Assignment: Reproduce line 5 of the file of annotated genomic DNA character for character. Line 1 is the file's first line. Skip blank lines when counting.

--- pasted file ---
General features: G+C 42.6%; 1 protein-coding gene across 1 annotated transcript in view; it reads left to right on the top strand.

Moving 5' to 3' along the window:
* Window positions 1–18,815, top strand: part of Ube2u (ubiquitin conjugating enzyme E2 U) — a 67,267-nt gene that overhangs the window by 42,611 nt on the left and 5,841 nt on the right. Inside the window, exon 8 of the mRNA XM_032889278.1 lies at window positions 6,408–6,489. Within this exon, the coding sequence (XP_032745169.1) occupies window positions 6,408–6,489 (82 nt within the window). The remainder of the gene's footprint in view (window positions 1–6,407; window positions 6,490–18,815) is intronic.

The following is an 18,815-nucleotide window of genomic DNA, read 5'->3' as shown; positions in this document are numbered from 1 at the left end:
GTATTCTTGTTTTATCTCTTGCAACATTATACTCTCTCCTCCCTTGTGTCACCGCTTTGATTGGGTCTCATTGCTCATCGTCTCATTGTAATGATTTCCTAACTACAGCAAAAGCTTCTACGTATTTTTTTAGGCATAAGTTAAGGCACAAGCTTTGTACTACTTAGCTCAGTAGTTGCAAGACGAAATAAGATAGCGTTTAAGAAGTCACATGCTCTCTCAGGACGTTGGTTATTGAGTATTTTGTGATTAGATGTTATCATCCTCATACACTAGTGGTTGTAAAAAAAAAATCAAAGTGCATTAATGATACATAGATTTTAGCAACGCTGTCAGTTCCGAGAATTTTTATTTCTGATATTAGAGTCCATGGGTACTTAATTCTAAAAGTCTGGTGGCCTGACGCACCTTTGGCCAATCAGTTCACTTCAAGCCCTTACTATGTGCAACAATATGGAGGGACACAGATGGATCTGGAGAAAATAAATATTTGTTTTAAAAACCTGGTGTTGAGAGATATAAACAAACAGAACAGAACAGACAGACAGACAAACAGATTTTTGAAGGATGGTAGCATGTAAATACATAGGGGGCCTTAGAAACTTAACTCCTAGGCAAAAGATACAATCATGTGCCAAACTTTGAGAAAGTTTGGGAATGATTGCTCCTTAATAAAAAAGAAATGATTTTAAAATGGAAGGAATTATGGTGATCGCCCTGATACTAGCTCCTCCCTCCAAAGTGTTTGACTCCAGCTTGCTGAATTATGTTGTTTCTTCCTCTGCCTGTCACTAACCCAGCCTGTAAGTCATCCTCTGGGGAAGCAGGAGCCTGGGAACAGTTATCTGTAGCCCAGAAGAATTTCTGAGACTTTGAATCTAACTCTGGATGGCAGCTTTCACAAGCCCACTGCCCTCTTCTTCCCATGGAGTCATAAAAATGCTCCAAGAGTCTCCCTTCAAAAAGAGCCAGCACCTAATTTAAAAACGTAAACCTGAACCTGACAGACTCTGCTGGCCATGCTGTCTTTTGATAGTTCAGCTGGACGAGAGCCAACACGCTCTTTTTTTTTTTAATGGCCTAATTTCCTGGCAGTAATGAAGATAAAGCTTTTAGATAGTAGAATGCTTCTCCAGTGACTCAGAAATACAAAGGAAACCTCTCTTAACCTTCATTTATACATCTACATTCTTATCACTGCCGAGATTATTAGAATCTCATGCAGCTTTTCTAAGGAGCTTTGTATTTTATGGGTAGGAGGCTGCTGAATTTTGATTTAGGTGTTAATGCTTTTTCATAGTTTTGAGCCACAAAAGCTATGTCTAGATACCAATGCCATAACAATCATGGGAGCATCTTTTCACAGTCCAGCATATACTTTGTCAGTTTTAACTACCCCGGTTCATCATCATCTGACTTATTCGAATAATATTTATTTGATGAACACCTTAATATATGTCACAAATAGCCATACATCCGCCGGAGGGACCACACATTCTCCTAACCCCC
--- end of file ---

GTATTCTTGTTTTATCTCTTGCAACATTATACTCTCTCCTCCCTTGTGTCACCGCTTTGATTGGGTCTCATTGCTCATCGTCTCATTGTAATGATTTCCTAACTACAGCAAAAGCTTCTACGTATTTTTTTAGGCATAAGTTAAGGCACAAGCTTTGTACTACTTAGCTCAGTAGTTGCAAGACGAAATAAGATAGCGTTTAAGAAGTCACATGCTCTCTCAGGACGTTGGTTATTGAGTATTTTGTGATTAGATGTTATCATCCTCATACACTAGTGGTTGTAAAAAAAAAATCAAAGTGCATTAATGATACATAGATTTTAGCAACGCTGTCAGTTCCGAGAATTTTTATTTCTGATATTAGAGTCCATGGGTACTTAATTCTAAAAGTCTGGTGGCCTGACGCACCTTTGGCCAATCAGTTCACTTCAAGCCCTTACTATGTGCAACAATATGGAGGGACACAGATGGATCTGGAGAAAATAAATATTTGTTTTAAAAACCTGGTGTTGAGAGATATAAACAAACAGAACAGAACAGACAGACAGACAAACAGATTTTTGAAGGATGGTAGCATGTAAATACATAGGGGGCCTTAGAAACTTAACTCCTAGGCAAAAGATACAATCATGTGCCAAACTTTGAGAAAGTTTGGGAATGATTGCTCCTTAATAAAAAAGAAATGATTTTAAAATGGAAGGAATTATGGTGATCGCCCTGATACTAGCTCCTCCCTCCAAAGTGTTTGACTCCAGCTTGCTGAATTATGTTGTTTCTTCCTCTGCCTGTCACTAACCCAGCCTGTAAGTCATCCTCTGGGGAAGCAGGAGCCTGGGAACAGTTATCTGTAGCCCAGAAGAATTTCTGAGACTTTGAATCTAACTCTGGATGGCAGCTTTCACAAGCCCACTGCCCTCTTCTTCCCATGGAGTCATAAAAATGCTCCAAGAGTCTCCCTTCAAAAAGAGCCAGCACCTAATTTAAAAACGTAAACCTGAACCTGACAGACTCTGCTGGCCATGCTGTCTTTTGATAGTTCAGCTGGACGAGAGCCAACACGCTCTTTTTTTTTTTAATGGCCTAATTTCCTGGCAGTAATGAAGATAAAGCTTTTAGATAGTAGAATGCTTCTCCAGTGACTCAGAAATACAAAGGAAACCTCTCTTAACCTTCATTTATACATCTACATTCTTATCACTGCCGAGATTATTAGAATCTCATGCAGCTTTTCTAAGGAGCTTTGTATTTTATGGGTAGGAGGCTGCTGAATTTTGATTTAGGTGTTAATGCTTTTTCATAGTTTTGAGCCACAAAAGCTATGTCTAGATACCAATGCCATAACAATCATGGGAGCATCTTTTCACAGTCCAGCATATACTTTGTCAGTTTTAACTACCCCGGTTCATCATCATCTGACTTATTCGAATAATATTTATTTGATGAACACCTTAATATATGTCACAAATAGCCATACATCCGCCGGAGGGACCACACATTCTCCTAACCCCC